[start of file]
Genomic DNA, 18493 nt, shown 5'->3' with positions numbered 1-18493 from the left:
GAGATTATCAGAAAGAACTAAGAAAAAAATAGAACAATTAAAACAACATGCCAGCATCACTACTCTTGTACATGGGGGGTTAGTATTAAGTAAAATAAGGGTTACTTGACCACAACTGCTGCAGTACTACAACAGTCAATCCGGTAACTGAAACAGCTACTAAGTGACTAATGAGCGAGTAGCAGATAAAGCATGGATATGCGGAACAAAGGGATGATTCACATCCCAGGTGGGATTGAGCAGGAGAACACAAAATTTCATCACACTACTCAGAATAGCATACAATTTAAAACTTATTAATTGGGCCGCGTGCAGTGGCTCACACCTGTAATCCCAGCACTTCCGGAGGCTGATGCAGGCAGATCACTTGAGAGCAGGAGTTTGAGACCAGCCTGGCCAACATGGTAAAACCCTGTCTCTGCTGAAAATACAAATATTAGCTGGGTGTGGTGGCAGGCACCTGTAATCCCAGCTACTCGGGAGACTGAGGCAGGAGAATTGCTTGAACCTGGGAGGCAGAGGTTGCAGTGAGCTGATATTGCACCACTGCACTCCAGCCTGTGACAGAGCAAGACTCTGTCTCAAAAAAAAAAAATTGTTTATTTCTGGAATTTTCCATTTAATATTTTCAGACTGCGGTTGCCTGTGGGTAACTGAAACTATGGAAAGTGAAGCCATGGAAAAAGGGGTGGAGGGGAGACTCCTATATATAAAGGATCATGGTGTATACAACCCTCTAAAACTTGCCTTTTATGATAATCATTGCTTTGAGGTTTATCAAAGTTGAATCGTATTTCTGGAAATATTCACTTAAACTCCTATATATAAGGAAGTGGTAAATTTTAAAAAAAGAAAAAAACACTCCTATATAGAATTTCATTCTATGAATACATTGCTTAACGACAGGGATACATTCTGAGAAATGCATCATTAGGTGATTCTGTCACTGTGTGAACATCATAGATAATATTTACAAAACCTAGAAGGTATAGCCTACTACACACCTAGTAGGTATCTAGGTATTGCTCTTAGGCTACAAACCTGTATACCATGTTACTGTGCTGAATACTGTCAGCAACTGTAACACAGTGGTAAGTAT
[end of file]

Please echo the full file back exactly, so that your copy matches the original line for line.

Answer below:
Genomic DNA, 18493 nt, shown 5'->3' with positions numbered 1-18493 from the left:
GAGATTATCAGAAAGAACTAAGAAAAAAATAGAACAATTAAAACAACATGCCAGCATCACTACTCTTGTACATGGGGGGTTAGTATTAAGTAAAATAAGGGTTACTTGACCACAACTGCTGCAGTACTACAACAGTCAATCCGGTAACTGAAACAGCTACTAAGTGACTAATGAGCGAGTAGCAGATAAAGCATGGATATGCGGAACAAAGGGATGATTCACATCCCAGGTGGGATTGAGCAGGAGAACACAAAATTTCATCACACTACTCAGAATAGCATACAATTTAAAACTTATTAATTGGGCCGCGTGCAGTGGCTCACACCTGTAATCCCAGCACTTCCGGAGGCTGATGCAGGCAGATCACTTGAGAGCAGGAGTTTGAGACCAGCCTGGCCAACATGGTAAAACCCTGTCTCTGCTGAAAATACAAATATTAGCTGGGTGTGGTGGCAGGCACCTGTAATCCCAGCTACTCGGGAGACTGAGGCAGGAGAATTGCTTGAACCTGGGAGGCAGAGGTTGCAGTGAGCTGATATTGCACCACTGCACTCCAGCCTGTGACAGAGCAAGACTCTGTCTCAAAAAAAAAAAATTGTTTATTTCTGGAATTTTCCATTTAATATTTTCAGACTGCGGTTGCCTGTGGGTAACTGAAACTATGGAAAGTGAAGCCATGGAAAAAGGGGTGGAGGGGAGACTCCTATATATAAAGGATCATGGTGTATACAACCCTCTAAAACTTGCCTTTTATGATAATCATTGCTTTGAGGTTTATCAAAGTTGAATCGTATTTCTGGAAATATTCACTTAAACTCCTATATATAAGGAAGTGGTAAATTTTAAAAAAAGAAAAAAACACTCCTATATAGAATTTCATTCTATGAATACATTGCTTAACGACAGGGATACATTCTGAGAAATGCATCATTAGGTGATTCTGTCACTGTGTGAACATCATAGATAATATTTACAAAACCTAGAAGGTATAGCCTACTACACACCTAGTAGGTATCTAGGTATTGCTCTTAGGCTACAAACCTGTATACCATGTTACTGTGCTGAATACTGTCAGCAACTGTAACACAGTGGTAAGTAT